6 Things You May Want To Reconsider Buying In Bulk

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Who doesn’t love a trip to Costco? There’s something comforting about stocking up on household staples and knowing that you don’t have to worry about running out of items you use every day. And while it’s true that you can never have too much toilet paper, there are a few things that may seem like a good idea to buy in bulk that you actually want to skip.

Here, six items we recommend passing on buying in bulk and purchasing on an as-needed basis only. 


While you’ll see plenty of boxes holding 100 or more tea bags on shelves, we don’t recommend going this big unless you’re planning on hosting that many people for brunch. Tea doesn’t go bad to the point where you can’t drink it, but it will lose both its flavor and its health benefits after six months. To slow down this process, choose loose-leaf or tea bags that come in tins or canisters that have an airtight seal (or transfer your tea bags to one of these containers); air can easily penetrate a cardboard box and plastic envelopes, so the flavor will dull faster. 


We’ll be honest: We likely have a few spices in our cabinet that haven’t been used in years, purchased for a special recipe and then resigned to the back of the cupboard. Plus, we know that buying pricier spices in bulk can save some money in the long run. However, spices fall into the same boat as tea; while they won’t go bad if they are stored in airtight containers, they will lose some of their flavor, which can lead to an unbalanced at best and lousy-tasting dish at worst. To determine whether you need to replace your spices (which will likely happen around six months), open the container and give it a sniff. If it smells strongly of the spice, it’s good to go. If you can’t smell anything, it’s time to toss.

One thing to keep in mind: This applies primarily to ground spices. Whole spices keep much longer, sometimes up to five years, so those are A-OK to buy in bulk.

Olive Oil

Here’s one that actually does go bad. Olive oil has turned the corner from good to rancid when it starts to smell or taste funny, doesn’t taste like anything at all, or feels greasy in your mouth. It’s not going to make you sick, but it will transmit that funny taste to your food and deliver fewer (or no) nutritional perks. Heed the best-by date on the bottle and choose the size you think you’ll use up within a month or two.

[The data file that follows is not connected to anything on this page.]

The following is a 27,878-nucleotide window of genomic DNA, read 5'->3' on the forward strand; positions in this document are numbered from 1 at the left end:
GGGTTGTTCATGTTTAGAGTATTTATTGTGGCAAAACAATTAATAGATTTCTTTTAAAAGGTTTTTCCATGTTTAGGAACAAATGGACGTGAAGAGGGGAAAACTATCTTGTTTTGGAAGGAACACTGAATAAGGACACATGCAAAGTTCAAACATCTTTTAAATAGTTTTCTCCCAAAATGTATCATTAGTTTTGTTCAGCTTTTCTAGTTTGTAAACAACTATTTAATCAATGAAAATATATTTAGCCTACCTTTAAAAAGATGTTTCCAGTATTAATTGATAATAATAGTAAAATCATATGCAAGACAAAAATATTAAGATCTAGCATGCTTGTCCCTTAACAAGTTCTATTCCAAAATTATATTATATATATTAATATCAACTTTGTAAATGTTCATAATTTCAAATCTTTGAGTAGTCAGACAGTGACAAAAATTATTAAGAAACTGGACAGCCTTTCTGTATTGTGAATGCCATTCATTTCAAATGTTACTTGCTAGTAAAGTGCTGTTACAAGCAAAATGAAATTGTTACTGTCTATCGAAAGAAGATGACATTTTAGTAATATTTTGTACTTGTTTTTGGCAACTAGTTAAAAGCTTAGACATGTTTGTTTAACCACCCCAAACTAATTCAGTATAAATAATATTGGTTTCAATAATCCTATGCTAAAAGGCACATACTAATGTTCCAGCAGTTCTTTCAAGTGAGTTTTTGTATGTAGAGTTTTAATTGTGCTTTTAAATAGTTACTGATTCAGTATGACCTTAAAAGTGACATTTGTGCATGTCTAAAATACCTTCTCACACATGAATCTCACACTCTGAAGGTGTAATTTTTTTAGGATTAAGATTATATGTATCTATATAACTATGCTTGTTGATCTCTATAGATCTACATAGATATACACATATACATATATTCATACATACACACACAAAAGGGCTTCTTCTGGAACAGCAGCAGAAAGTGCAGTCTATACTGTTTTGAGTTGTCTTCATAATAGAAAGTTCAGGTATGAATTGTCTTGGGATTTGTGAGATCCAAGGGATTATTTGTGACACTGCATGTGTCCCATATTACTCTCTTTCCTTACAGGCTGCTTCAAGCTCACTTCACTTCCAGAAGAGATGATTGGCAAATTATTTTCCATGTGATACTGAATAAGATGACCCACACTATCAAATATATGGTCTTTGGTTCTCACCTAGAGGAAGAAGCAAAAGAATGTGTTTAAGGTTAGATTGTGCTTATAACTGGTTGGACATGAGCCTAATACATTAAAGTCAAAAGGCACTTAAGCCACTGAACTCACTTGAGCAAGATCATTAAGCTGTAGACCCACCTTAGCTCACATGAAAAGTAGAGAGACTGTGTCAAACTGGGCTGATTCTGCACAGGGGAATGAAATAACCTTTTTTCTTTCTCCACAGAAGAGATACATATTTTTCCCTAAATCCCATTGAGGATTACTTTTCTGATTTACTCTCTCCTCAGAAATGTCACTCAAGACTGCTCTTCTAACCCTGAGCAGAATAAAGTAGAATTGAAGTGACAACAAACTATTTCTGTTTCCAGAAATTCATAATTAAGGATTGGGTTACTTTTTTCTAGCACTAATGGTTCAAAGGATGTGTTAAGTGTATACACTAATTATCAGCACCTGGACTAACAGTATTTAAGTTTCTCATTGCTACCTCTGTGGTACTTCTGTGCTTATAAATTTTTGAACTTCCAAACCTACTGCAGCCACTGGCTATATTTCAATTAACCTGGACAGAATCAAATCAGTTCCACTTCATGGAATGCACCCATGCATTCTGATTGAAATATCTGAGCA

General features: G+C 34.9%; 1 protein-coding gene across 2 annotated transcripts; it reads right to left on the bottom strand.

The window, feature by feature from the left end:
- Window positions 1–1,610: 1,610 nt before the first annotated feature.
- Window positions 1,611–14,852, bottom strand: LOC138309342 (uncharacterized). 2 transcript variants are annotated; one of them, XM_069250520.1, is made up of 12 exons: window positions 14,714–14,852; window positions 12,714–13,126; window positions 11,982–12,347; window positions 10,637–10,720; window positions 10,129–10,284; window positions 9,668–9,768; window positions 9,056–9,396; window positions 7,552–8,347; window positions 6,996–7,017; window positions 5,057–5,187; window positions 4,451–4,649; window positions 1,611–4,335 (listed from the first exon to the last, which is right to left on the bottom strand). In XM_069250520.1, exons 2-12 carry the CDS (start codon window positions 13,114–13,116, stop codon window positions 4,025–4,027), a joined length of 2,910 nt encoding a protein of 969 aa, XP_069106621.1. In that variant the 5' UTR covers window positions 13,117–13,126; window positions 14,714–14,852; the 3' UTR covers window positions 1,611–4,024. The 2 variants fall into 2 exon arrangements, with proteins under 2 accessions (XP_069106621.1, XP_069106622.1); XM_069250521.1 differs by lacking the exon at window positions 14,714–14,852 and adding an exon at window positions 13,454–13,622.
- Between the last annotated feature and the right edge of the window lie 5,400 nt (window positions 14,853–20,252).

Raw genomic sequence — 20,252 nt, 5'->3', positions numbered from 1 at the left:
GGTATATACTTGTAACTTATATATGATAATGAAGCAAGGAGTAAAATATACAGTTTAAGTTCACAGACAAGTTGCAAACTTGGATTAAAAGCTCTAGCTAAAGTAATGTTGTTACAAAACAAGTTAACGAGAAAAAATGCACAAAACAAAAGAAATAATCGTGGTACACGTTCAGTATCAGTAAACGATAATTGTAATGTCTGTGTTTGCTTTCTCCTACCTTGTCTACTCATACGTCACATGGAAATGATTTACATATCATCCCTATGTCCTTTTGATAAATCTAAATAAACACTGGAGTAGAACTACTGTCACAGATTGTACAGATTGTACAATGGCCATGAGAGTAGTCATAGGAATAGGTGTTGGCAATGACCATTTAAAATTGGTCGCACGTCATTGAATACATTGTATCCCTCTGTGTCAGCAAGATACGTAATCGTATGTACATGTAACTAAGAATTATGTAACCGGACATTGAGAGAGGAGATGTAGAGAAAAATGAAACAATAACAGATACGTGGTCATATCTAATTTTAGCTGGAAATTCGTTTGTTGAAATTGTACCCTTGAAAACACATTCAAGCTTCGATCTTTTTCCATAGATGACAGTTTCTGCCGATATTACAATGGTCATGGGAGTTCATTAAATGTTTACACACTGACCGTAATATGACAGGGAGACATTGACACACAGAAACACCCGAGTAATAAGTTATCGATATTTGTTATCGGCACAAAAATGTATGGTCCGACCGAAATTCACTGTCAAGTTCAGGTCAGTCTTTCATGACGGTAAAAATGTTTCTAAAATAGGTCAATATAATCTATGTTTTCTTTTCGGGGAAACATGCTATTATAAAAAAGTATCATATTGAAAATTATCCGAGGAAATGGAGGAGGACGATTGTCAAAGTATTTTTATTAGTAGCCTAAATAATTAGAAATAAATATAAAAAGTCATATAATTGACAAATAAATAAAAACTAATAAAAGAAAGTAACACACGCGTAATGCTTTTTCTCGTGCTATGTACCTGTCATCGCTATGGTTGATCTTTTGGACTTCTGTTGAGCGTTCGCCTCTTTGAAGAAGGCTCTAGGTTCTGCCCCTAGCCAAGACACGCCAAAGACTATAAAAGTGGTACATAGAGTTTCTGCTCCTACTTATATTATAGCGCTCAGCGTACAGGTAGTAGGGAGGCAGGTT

If you use olive oil a lot and do want to buy that giant bottle, confident you’ll use it within a few months at most, we recommend keeping it in a cool, dark place and transferring some to a smaller bottle that you’ll use to coat your pan or drizzle over your salad. This way, you aren’t exposing all your olive oil to the air every time you open it. 

Hand Sanitizer

Did you buy a giant jug or a pack of 50 or 100 travel-size hand sanitizers back in 2020? Do you still have some lying around? If so, it’s time to toss them, especially any containers that you’ve opened. It’s not dangerous to use expired hand sanitizer, but its disinfectant properties decrease over time. So if you have any unopened containers that have been in your cupboard for over two years or opened ones you’ve had for more than one, you’ll be squirting a solution that’s mostly water on your hands (which isn’t very effective at killing germs). It's best to pick up a new bottle instead.

Hydrogen Peroxide

From cleaning and disinfecting to removing stains to whitening nails and brightening cookware, the household uses for hydrogen peroxide are nearly endless. That is, if you use it within six months of opening it. A sealed container of hydrogen peroxide will last up to three years, but every time you open the bottle oxygen gas escapes through the top. That means that eventually, if you’re opening it regularly, you’ll be left with a large jug of good old H20—and water isn’t very effective for cleaning (at least on its own). 

To check to see if your hydrogen peroxide is still effective, pour a little out into the sink. If it fizzes or bubbles, go ahead and use it. If it simply slides down the drain, it’s best to throw it away.

Skin Cream

We’ve been known to stock up on a skin cream we adore on the off chance the company stops making it. But buying skincare products in bulk isn’t the best idea—and you actually risk hurting your skin. Indeed, skin creams have an expiration date, thanks to the fact that the active ingredients can stop working and the oils can go rancid. Plus, if you’re using a jar-style cream that you’re dipping your fingers into and/or opening in a humid bathroom after a shower, you’re exposing the product to bacteria and moisture, respectively, which can turn it from something that makes you look younger to something that makes you look strange. 

To make your skin cream last, choose one that comes in a bottle or a pump-top container (or transfer your cream to one of these after purchasing). Otherwise, take note of the expiration date and try to use your cream within a few months.

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